Competitors provide a key customer loyalty metric
Loyal customers are the objective of every marketer, and a wealth of loyalty schemes around the world are trying different models and techniques to help nurture and reap the benefits of long-lasting customer relationships, according to Nag Ramasubramani of Accentiv, India.
Indeed, a wide range of models are currently being used to measure and quantify the loyalty of customers, ranging from simple recency and retention rates to models of greater complexity (such as RFM and CLV) to measure behaviours as diverse as defection and increases in spending. But, asks Ramasubramani, are these models able to measure the true loyalty of a customer?
To answer that question, you first have to define what a loyal customer is. Ramasubramani suggests that a loyal customer is expected to exhibit at least the following characteristics:
- Loves the brand;
- Stays with the brand and does not defect easily;
- Stays with the brand despite competitor offers, price increases, negative word of mouth, or even product failures;
- Actively promotes the use of the brand by friends.
So, if we want to measure whether or not a customer is truly loyal to a brand, we need to have measures that can capture these behaviours. There are already some tools that measure some of these behaviours. For example:
Marketers also have models for measuring behaviour with regard to a customer's desire to stay loyalty despite motivations to the contrary. More precisely, there are already a number of accurate ways to measure when customers defect from the brand. Such tools and techniques - such as recency - can identify when a customer has probably left the brand.
Models such as RFM measure visible signs of consumption and are therefore able to capture customer behaviour in terms of increasing consumption in terms of a variety of parameters (such as recency, frequency, monetary value, and of course engagement). But, while these are fairly comprehensive and provide a way to measure increasing loyalty, they are not measuring loyalty in the face of 'counter pulls'.
There is, however, a technique that is focused on measuring the extent of loyalty in the face of competitive pull, whether in the form of reduced prices, attractive 'freebies', bundled offers and so on: the Vulnerability Index.
The Vulnerability Index measures the ratio of loyalty programme members not repeating their existing purchase behaviour during competitors' campaigns, compared with the total base of programme members. This gives you an exact measure of the proportion of 'core loyal customers', which comprises those who are not succumbing to competitive pulls.
There are several factors that need to addressed in preparing to maintain and calculate such an index:
- Competitors' incentive campaigns may or may not be launched nationally. Often they are regional in nature and, in the case of retail, they may be focused on a specific store.
- Competitors' communications may not be in the mass media, which can make them difficult to track.
- Different regions may have different competitor offers at different times.
- More than one competitor will probably have a campaign running.
It is therefore critical to get the right market intelligence channels in place. Unless you have very strong market intelligence, mapped almost to the level of individual outlets, it can be very difficult to construct an accurate vulnerability index. But, if you have this in place, the steps for constructing the vulnerability index are simple and easy to follow:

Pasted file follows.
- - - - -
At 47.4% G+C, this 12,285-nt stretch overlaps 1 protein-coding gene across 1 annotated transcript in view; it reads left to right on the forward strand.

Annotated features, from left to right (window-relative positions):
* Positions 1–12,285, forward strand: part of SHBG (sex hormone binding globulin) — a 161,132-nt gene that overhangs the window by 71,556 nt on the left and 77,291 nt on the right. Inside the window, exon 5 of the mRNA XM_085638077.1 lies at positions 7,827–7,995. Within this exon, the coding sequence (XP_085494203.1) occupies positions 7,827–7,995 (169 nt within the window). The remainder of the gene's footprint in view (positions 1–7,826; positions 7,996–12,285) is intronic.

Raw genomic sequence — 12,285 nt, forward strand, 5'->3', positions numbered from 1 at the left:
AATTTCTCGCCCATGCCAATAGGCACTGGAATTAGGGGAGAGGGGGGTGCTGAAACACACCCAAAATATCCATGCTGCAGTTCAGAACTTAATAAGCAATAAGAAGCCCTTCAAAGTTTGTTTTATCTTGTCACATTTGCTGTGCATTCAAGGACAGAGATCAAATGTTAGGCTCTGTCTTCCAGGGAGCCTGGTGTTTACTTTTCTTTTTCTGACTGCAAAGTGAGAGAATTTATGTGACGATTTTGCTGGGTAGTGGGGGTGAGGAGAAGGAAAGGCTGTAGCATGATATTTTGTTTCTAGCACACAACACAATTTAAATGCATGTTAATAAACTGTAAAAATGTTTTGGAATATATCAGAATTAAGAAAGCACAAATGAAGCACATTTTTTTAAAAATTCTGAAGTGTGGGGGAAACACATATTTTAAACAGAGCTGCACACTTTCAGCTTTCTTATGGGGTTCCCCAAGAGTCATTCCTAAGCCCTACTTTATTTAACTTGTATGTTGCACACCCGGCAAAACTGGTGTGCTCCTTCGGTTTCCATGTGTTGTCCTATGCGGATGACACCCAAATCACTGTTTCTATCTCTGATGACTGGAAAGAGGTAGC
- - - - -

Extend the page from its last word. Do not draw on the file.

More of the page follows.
- The first step in developing the index is to map the competitive activity in detail, including the competitor name, their offer, the duration of the offer, and the offer's focus area.
- Once we have details of the campaign and the focus area, we generate the list of loyal customers (programme members) in the focus area.
- Map their repurchase cycles based on their observed frequency and their last purchase date.
- Isolate all customers whose repurchase dates fall within the campaign period. This becomes your observation set (OS). The sub set of customers who are directly under competitive pressure and are vulnerable to shift.
- Now define the observation period depending on the industry- the observation period should begin with the campaign launch date and extend to one purchase cycle after the last date of the competitors campaign. This is a judgemental call as individual purchase cycles vary. You might define a period of 15 days after the campaign, for example.
- Watch the purchases by vulnerable customers closely for the observation period, and map all those customers whose purchases drop significantly during that period. This set of customers represent your main vulnerability, and are called the 'vulnerable set' (VS).
- Now calculate the vulnerability index, using the formula: VI = (VS / OS) x 100
- Repeat this exercise over a quarter across several stores and several regions and we will have a comprehensive view of the vulnerability of our customers in the face of competitive activity.
Of course, it is possible to run a reactive campaign while the competitive activity is going on but this would not give us an accurate picture of the vulnerability.
The index gives you an exact idea of the proportion of our customers who are succumbing to competitive pressure and so some idea of the level of loyalty in these customers. If the index is high, you know that there is something to worry about. If the index is low, you can assume with some degree of certainty that your customers are exhibiting robust loyalty to the brand.
The index also helps compare your stores in different regions in terms of their ability to retain customers. It therefore also helps in developing marketing strategy based on clear insights into actual customer behaviour.
Nag Ramasubramani is the senior vice president of loyalty marketing and strategy for Accentiv, a division of Accor Services (for more information, click here).